There were, according to official sources, 20,000 Kosovans expected in Southampton for the game against England and only 10,000 among them with tickets – an international away support like no other. They had certainly come to support their team, currently on a 15-game unbeaten run and fresh from victory over the Czech Republic on Saturday, but they also have a deep affection for British football and the British in general.
Kristian Gashi, 30, a Kosovo supporter who was in the United Kingdom for the first time from his home in Austria was asking a BBC crew if he could display his banner in the back of their live broadcast for the 6pm news. Thanks to you we now play against you, it read. Forever grateful to you, our beloved England. Gashi came from the Kosovan city of Ferizaj and wanted to explain why Britains role in the Nato intervention in the Balkan war of 1998 to 1999 meant so much.
Live blog and match highlights: European Championship qualifying – England v Kosovo at St. Marys Stadium, Southampton
I experienced the war and I never thought that in such a short space of time we would be here, playing football in a stadium, he said. We are playing against the most traditional football nation. I will always be thankful to England and what they did for my country. They intervened in the extermination of our people. Then they helped us later on for our team to be recognised in sport.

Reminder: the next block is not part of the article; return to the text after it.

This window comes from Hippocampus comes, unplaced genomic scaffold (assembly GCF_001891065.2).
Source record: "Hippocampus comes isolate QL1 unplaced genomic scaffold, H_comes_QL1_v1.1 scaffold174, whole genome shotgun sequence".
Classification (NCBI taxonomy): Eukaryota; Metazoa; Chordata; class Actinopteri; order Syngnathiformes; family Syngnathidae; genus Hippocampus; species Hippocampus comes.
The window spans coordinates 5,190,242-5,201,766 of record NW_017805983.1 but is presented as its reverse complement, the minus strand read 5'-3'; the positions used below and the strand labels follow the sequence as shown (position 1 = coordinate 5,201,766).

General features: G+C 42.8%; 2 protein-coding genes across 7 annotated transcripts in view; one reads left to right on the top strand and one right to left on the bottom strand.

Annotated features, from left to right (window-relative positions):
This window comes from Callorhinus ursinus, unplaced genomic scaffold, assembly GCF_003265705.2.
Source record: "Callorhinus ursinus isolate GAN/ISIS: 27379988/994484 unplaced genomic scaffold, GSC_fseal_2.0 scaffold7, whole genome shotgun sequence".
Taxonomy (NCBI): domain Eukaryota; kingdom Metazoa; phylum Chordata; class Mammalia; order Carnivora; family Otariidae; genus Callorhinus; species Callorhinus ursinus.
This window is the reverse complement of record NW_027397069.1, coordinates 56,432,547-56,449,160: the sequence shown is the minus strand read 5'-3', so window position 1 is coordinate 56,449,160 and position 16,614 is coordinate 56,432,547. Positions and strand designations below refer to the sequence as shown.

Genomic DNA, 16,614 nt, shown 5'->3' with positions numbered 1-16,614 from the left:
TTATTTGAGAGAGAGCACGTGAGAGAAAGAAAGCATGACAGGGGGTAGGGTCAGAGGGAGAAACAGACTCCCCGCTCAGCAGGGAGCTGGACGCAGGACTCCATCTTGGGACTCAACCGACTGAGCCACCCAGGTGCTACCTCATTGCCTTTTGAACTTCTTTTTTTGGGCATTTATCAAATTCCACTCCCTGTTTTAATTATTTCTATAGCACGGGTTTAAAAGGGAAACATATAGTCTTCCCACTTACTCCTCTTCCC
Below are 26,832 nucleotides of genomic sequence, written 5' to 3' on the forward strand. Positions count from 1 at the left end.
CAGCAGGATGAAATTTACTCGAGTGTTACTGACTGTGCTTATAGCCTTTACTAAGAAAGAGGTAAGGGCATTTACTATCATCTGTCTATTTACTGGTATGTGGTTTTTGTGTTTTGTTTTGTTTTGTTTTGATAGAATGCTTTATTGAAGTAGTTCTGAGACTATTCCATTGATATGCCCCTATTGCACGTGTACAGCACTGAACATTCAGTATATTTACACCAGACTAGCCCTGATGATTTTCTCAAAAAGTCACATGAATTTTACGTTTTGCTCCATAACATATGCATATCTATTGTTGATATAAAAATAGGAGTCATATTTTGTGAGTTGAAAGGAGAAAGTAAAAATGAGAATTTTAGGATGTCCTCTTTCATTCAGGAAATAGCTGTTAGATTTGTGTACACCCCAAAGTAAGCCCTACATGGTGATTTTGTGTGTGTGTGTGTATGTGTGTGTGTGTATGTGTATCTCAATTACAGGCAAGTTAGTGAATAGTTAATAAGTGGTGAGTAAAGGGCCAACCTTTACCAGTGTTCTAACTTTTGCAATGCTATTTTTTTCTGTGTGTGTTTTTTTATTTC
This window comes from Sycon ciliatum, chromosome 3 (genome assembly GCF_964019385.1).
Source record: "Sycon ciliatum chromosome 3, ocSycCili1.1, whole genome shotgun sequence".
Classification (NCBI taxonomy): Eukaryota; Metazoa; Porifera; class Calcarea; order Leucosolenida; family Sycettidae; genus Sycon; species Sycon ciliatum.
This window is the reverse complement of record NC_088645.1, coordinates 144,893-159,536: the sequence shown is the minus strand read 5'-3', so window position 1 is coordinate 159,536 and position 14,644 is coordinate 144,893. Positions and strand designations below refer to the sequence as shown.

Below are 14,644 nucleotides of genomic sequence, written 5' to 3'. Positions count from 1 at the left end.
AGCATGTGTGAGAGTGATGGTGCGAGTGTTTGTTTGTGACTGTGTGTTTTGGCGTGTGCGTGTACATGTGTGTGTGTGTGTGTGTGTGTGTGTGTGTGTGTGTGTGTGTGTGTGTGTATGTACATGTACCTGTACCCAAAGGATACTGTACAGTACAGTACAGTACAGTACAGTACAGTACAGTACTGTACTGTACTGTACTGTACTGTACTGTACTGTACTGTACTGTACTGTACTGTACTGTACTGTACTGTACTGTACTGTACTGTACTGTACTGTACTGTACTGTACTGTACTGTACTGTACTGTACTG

Kosovo were only admitted to Uefa and Fifa in 2016 and this is their second qualifying campaign for a major tournament. Weve been through a lot, Gashi said, this is just a joyful experience.
Genuinely uplifting to speak to the Kosovo fans at St Marys, an away support who are thrilled to be here. Remarkably there are 20,000 expected in Southampton pic.twitter.com/uvFi9DCF7r
Rimor Arifi, 26, from Pristina, has a picture on his phone of a British solider in full fatigues playing football in the street with Kosovan children. He had come over for the game and to visit family. This was 20 years ago this picture was taken and now here we are playing England, he said, its incredible. Arifi said his cousin had hoped to meet Tony Blair this week and offer to take him to the game.
The former Prime Minister regarded as a hero in Kosovo for his part in the Nato intervention and famously has a generation of children named after him. I know about 20 kids called Tonibler, Arifi said.
Luan Zeka, 55, and his son Jon, 19, had come from west London for the game. Jon was born in London one year after his family moved from Pristina and although they would ordinarily support England, this was a different proposition. We never thought we would see this day, said Leka. We can remember when there wasnt even a country.
His son Jon said that for Kosovans in the UK in particular this was a momentous day. I was born here, I was able to go to school here. We wont be disappointed if we dont win. Football is just a sport at the end of the day.
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